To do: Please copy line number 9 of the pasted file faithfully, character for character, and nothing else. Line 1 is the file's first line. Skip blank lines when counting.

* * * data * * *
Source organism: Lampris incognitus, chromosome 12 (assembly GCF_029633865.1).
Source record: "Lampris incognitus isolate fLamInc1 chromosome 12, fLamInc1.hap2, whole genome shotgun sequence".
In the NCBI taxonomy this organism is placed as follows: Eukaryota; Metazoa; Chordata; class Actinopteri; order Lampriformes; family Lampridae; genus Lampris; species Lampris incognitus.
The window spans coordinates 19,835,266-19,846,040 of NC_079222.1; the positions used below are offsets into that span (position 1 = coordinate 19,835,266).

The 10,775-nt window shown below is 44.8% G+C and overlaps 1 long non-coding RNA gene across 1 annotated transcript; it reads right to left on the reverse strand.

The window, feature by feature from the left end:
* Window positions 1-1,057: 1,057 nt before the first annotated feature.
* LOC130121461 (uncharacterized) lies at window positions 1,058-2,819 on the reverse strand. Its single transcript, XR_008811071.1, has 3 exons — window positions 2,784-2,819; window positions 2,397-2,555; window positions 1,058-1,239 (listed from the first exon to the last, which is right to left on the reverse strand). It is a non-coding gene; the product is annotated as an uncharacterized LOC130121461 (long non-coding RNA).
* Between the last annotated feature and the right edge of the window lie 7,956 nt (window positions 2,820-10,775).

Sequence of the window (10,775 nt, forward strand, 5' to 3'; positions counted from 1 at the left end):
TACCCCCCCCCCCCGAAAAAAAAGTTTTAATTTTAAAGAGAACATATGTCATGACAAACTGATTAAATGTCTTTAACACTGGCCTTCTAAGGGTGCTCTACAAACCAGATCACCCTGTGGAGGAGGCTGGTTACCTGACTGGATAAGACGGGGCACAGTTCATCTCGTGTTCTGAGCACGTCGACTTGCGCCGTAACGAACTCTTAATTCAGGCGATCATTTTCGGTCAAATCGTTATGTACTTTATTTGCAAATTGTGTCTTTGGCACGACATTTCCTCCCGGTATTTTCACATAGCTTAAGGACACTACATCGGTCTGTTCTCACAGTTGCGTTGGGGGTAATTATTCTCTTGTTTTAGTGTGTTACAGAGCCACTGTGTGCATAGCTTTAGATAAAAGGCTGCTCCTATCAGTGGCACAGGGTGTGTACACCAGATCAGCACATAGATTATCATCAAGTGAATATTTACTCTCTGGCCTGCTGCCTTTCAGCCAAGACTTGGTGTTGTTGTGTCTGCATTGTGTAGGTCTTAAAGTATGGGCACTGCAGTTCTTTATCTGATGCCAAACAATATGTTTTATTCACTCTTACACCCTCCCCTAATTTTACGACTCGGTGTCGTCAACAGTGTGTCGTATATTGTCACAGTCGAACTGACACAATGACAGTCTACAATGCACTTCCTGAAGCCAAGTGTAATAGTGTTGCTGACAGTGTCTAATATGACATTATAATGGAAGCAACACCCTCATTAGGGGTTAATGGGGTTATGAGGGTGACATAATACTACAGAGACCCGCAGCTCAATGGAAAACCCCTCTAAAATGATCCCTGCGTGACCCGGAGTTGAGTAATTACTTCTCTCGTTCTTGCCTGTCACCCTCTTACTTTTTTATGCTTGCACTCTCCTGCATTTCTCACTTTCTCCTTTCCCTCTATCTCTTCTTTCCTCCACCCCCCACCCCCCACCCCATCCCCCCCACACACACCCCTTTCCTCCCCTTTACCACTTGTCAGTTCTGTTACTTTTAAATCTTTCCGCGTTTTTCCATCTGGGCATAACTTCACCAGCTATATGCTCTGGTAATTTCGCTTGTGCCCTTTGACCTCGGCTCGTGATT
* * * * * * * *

* Between the last annotated feature and the right edge of the window lie 7,956 nt (window positions 2,820-10,775).